Colors and fancies of the spring season

#187 in a series of true experiences in real estate
March 1997, Hills Newspapers

This is my favorite time of year in the garden. Spring brings crisp light green, newly born leaves, fresh and clean.

I am looking at the garden now and I see very few of the later-season, duskier green because every plant that I’ve clipped back is sprouting anew. Hydrangeas, campanulas, lusty English ivy are just getting dressed in baby lettuce green.

Tiny leaf buds are forming on pretty little trees. No color is showing in the rose buds but it will be there before long. I can’t tell if the nasturtium seedlings hold bright orange or red or gold flowers yet.

I am enjoying the slow coming out. I can wait to be surprised.

My gardening time these days is taken with spring-cleaning. I scrape and pull seedlings from the gravel paths, scoop up oak leaves and pine needles blown in during the winter. I am aiming for pure gravel, nothing on the surface to stop my eye on the way to satisfyingly bare dirt.

Summer’s marigold skeletons are gone now and I’ve chunked up the dirt with my trowel. The rich brown color and freshly dug texture is touchingly beautiful. I’ll get around to filling it again but not yet. Now I’d rather see the dirt.

Later this year, maybe as soon as a month from now, I’ll feel differently. I’ll plant with an eye to providing myself concentrated marigold yellow, pure alyssum white, big, loud dahlia purple. And when it happens, I’ll thrill. Sitting at my kitchen table, I will look out over the garden and feel the warmth the color sends my way.

Just now the sight of wild onions disturbs my kitchen window view. As I talk on the phone, I determine to subtract them. I finish my call, grab a trowel and go to the nearest bunch.

The white flowers are delicate, nodding on their stalks. Why do I want them to go away I wonder. It’s probably because they know no bounds, are too rambunctious for their own good Although I assiduously dig them out, they reappear in their old haunts plus, mysteriously, in many new ones.

The neon yellow oxalis is worse. It shoves aside anything in its path, grips with finest filament roots a stronghold, won’t let go. Frustrated gardeners write to garden columnists in March asking how to get rid of this clover-leafed scourge.

“Keep pulling it out,” is always the advice. “For years and years, pull it all out and maybe you’ll reduce the population.” But probably not.

The common yellow oxalis is a rogue, the outlaw of the family. There are others, polite and oxalis pretty sisters. I have a cherry-blossom-pink one that is coming into flower now. It forms tidy round mounds, sweet. In the summer when the leaves become old and tarnished-looking, I pull them off and find a pile of pearl size bulbs which I can move elsewhere with ease.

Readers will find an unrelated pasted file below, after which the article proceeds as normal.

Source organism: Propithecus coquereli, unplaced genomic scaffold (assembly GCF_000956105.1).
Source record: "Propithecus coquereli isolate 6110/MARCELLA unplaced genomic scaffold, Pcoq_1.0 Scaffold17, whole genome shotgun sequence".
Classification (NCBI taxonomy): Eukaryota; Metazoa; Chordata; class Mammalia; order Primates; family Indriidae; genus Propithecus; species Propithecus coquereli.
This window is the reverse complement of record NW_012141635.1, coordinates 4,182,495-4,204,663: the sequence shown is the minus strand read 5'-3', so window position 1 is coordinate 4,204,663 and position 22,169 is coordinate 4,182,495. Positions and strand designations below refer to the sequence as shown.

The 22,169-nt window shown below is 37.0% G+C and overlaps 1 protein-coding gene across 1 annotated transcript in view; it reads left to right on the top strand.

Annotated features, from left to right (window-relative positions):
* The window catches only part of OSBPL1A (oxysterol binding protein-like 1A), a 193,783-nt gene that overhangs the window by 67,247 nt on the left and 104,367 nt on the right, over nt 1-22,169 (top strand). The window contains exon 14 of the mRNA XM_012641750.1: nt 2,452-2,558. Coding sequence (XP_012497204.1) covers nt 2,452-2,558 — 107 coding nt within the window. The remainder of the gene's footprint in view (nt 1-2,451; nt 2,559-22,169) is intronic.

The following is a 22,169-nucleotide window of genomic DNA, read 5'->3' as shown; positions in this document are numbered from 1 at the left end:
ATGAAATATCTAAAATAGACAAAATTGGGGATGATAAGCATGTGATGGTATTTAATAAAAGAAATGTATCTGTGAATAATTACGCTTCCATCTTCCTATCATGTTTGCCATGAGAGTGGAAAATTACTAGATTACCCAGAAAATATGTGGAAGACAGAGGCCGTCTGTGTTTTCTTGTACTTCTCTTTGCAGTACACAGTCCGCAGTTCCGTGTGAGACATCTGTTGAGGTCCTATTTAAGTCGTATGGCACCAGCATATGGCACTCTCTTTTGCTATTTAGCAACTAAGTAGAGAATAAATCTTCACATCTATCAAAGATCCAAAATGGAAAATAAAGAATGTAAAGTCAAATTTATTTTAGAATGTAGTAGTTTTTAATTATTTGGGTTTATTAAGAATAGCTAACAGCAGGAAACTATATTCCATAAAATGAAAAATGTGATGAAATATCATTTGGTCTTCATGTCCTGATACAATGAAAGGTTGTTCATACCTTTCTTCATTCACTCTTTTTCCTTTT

This week on tour we saw a beautiful garden, all green, not any other color at all. Everyone reacts well to this kind of place, serene and cool, inviting visitors to quiet time. One hurrying agent stuck her head out the back door, apparently intending only a glance. She stopped full, thought for a moment and said, “Don’t you just want to get a book and stay here all day?”

She wasn’t talking to us or to anyone in particular but we heard her and answered “Yes” before turning and going on.

Green, leafy green, it’s a palliative for whatever ails you. A balm, a restorative for a time.

Once I went to Oregon and Washington with my mother. We drove along roads that pierced misty, leafy green. It was beautiful. “Isn’t it beautiful?” we said all the way through Oregon. “Oh, it’s so green,” we crooned.

I thought I could never get enough of it, that my insides were not large enough to take in and contain so much green pleasure. But by the time we were driving along endless green-sided roads in Washington, I found that I was full, full of green. Then rapidly, I was green sick, bilious, and I couldn’t take in anymore.

Another time I went on a California seed field trip, spent a week with garden writers visiting acres and acres of fields from which seed would be harvested and sold. It was a series of heart stopping visual experiences.

Our group would ride for hours on our bus, then turn off the highway onto a dirt road, stop, and pile off. As we gathered at the side of the bus and together looked at the field in view, there was utter silence.

A huge concentration of color — yellow or orange marigolds, cobalt blue lobelia, red and pink hollyhocks — astonished us. The sight was so big, so great that we were overcome. We couldn’t talk, couldn’t move, could only stand and stare.

Toward the end of the week though the bus would pull up and stop, we’d get out and look, and all at the same time, different people would say, “Oh, it’s more marigolds.”

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